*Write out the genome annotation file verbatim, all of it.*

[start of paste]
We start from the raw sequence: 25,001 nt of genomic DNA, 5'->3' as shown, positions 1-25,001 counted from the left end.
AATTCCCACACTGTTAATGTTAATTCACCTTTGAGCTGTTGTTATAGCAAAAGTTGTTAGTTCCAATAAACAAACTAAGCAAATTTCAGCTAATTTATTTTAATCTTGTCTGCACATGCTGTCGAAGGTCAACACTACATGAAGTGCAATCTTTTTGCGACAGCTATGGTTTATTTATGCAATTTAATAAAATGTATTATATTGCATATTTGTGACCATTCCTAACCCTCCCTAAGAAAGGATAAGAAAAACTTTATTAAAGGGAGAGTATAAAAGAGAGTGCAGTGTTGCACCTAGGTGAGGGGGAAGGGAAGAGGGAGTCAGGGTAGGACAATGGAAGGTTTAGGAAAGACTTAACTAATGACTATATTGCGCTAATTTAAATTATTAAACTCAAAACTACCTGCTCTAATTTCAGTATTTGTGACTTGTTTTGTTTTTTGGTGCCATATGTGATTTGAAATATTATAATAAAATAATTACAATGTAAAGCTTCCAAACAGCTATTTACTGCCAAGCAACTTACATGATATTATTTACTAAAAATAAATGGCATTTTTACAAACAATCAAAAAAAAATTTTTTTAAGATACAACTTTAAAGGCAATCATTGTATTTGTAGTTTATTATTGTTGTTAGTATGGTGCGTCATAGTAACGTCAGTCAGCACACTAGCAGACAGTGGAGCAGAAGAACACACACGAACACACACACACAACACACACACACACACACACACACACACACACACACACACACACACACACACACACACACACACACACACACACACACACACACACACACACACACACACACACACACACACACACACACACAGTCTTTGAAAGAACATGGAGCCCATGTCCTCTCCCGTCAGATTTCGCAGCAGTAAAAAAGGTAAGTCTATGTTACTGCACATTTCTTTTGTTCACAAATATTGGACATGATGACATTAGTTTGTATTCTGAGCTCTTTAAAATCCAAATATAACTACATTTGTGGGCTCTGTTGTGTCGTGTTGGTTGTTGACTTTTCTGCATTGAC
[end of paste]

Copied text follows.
We start from the raw sequence: 25,001 nt of genomic DNA, 5'->3' as shown, positions 1-25,001 counted from the left end.
AATTCCCACACTGTTAATGTTAATTCACCTTTGAGCTGTTGTTATAGCAAAAGTTGTTAGTTCCAATAAACAAACTAAGCAAATTTCAGCTAATTTATTTTAATCTTGTCTGCACATGCTGTCGAAGGTCAACACTACATGAAGTGCAATCTTTTTGCGACAGCTATGGTTTATTTATGCAATTTAATAAAATGTATTATATTGCATATTTGTGACCATTCCTAACCCTCCCTAAGAAAGGATAAGAAAAACTTTATTAAAGGGAGAGTATAAAAGAGAGTGCAGTGTTGCACCTAGGTGAGGGGGAAGGGAAGAGGGAGTCAGGGTAGGACAATGGAAGGTTTAGGAAAGACTTAACTAATGACTATATTGCGCTAATTTAAATTATTAAACTCAAAACTACCTGCTCTAATTTCAGTATTTGTGACTTGTTTTGTTTTTTGGTGCCATATGTGATTTGAAATATTATAATAAAATAATTACAATGTAAAGCTTCCAAACAGCTATTTACTGCCAAGCAACTTACATGATATTATTTACTAAAAATAAATGGCATTTTTACAAACAATCAAAAAAAAATTTTTTTAAGATACAACTTTAAAGGCAATCATTGTATTTGTAGTTTATTATTGTTGTTAGTATGGTGCGTCATAGTAACGTCAGTCAGCACACTAGCAGACAGTGGAGCAGAAGAACACACACGAACACACACACACAACACACACACACACACACACACACACACACACACACACACACACACACACACACACACACACACACACACACACACACACACACACACACACACACACACACACACACACACACACACACACAGTCTTTGAAAGAACATGGAGCCCATGTCCTCTCCCGTCAGATTTCGCAGCAGTAAAAAAGGTAAGTCTATGTTACTGCACATTTCTTTTGTTCACAAATATTGGACATGATGACATTAGTTTGTATTCTGAGCTCTTTAAAATCCAAATATAACTACATTTGTGGGCTCTGTTGTGTCGTGTTGGTTGTTGACTTTTCTGCATTGAC